(gum Arabic) to the surface of the stone to make it fully water resistant. The
stone is moistened and greasy printing ink applied with a roller. The ink is
picked up by the greasy image and rejected by the damp areas. After printing
with a special lithographic press the greasy image remains on the stone and
the process of moistening, inking and printing is repeated. The Bavarian (State
of Germany) limestone is still considered the best material for art lithography.
Some artists use metal plates now (zinc and aluminium) which are easier to handle.
Colour Lithography or "Chromo Lithography" was developed by Engelmann
and Lasteyrie in 1816. In principle handmade Colour Lithography requires as
many stones as the numbers of colours used. Wunderlich has developed techniques
which allow some colours to be printed from the same stone. Original Lithographs
often are called "multiple" originals. They are not a copy. Because
of the skilled craftsmanship and handwork involved with each separate print,
each completed print is an original work of art, no matter how large the edition
is. Original Lithography should never be confused with "Offset Lithographic
Reproductions" which are simply copies of existing artworks. Some smart
artists sign and number them and call them "Limited Editions", but
these prints have absolutely nothing in common with the fine and skilful art
of making an Original Lithograph. You don't need to be a professional to see
the difference. Most Offset Lithographs are made up of thousands of tiny dots,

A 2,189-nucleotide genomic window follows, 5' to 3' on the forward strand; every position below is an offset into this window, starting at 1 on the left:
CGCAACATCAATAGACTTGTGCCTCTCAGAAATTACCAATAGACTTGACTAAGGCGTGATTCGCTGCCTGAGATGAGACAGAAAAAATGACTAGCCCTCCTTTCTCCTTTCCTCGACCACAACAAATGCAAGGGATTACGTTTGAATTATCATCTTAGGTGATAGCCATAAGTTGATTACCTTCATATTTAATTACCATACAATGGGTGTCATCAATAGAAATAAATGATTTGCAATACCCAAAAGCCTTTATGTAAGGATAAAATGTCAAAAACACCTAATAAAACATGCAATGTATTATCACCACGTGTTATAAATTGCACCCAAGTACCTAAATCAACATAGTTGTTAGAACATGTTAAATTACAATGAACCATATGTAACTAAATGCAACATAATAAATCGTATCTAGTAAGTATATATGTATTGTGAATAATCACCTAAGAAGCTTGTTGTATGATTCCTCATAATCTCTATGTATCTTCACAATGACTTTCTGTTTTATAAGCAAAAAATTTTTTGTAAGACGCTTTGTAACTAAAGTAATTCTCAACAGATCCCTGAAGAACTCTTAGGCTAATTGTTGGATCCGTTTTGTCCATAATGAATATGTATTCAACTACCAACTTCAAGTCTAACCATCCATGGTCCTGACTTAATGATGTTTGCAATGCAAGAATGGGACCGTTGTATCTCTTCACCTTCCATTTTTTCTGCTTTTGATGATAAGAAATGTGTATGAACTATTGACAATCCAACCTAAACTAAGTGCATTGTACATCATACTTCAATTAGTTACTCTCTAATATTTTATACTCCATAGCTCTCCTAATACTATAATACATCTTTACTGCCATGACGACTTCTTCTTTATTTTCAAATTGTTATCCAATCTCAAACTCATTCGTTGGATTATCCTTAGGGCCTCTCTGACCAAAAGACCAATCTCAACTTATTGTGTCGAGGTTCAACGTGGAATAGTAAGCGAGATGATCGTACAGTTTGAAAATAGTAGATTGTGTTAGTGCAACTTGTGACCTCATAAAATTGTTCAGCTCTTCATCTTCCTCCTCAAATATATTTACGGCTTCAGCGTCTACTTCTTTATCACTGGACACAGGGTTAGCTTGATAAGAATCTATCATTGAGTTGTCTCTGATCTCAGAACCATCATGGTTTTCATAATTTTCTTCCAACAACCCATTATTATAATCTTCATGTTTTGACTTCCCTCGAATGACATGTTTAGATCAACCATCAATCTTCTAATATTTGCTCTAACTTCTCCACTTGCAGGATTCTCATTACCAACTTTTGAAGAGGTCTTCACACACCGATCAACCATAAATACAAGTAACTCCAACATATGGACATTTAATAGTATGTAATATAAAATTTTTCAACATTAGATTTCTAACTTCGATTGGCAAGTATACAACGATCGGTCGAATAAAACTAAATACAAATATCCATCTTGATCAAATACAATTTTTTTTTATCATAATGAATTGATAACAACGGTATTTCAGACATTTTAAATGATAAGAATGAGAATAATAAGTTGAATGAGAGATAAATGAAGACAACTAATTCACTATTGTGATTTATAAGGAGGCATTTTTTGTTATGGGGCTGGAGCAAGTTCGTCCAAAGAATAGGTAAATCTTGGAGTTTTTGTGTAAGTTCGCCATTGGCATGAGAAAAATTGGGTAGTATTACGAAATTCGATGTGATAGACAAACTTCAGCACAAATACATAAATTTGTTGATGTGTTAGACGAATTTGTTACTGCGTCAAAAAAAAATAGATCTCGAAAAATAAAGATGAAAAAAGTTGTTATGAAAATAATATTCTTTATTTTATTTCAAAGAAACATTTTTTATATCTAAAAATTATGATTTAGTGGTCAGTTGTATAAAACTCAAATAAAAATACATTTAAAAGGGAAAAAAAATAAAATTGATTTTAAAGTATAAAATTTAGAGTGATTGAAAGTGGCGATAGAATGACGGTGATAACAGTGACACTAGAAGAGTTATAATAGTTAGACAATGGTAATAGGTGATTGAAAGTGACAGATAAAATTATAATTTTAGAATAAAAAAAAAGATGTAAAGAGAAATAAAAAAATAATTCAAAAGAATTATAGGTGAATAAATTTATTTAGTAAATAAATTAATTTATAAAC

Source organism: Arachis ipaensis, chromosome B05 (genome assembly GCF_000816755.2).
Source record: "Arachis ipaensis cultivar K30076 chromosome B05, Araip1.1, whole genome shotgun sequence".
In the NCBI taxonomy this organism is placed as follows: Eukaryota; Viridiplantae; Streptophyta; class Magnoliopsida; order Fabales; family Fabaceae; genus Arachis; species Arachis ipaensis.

easily seen by looking through a magnifying glass, and only 4 colours are used:
red, blue, yellow and black. Original Lithographs are made of solid colours.
Intaglio comes from Italian, meaning "cut in". The images are engraved,
incised or etched below the surface of the printing plate. Ink is forced into
these grooves and a press exerting great pressure is needed to transfer the
images onto the dampened paper. Because of the pressure, the outline of the
plate leaves a typical mark on Intaglio Prints. The most common types of Intaglio
Prints are: Aquatint, Drypoint, Engraving, Etching, Mezzotint, Soft Ground Etching.
Etching was discovered in the early 16th century. With this new technique available,
engraving suffered a rapid decline. The artist does not have to cut directly
into the plate - the acid does it for him. A metal plate, normally copper,
is covered with a thin layer of acid resistant black "ground". Using
an etching needle, the artist draws freely (almost like pencil on paper) into
the ground, exposing the bright metal below. An acid bath "bites"
into the metal. The longer the acid bath, the deeper the lines (tones) will
be. The biting is stopped with a varnish. The plate is then cleaned of the "ground".
Ink is forced into the grooves and the surface of the plate wiped clean. Colour
Etching is achieved in two ways, either by using a separate plate for each colour
or by carefully applying several colours on the same plate. Therefore the artist
has to decide at the beginning which technique he wants to use. Original Colour
Etchings should not be confused with handcoloured Etchings, which are black
and white etchings, handcoloured after printing. Aquatint: Aquatint is used
in conjunction with etching to create tonal areas. Fine resin dust is fused
onto the plate before etching. Mezzotint: The plate is roughed up with a "rocker"
to get burred lines. The burrs are scraped and polished away where the image
should appear. Engraving: The image is engraved with a "burin" directly
into the plate. The burrs extruding from the grooves are burnished away before
inking. Drypoint: The lines are drawn on a "dry" plate. The burrs
are not polished and hold the ink, which wear quickly. Soft Ground The artist
draws on paper, which is laid on top of the plate covered Etching: with a special
ground, transferring the image onto the plate before it is etched.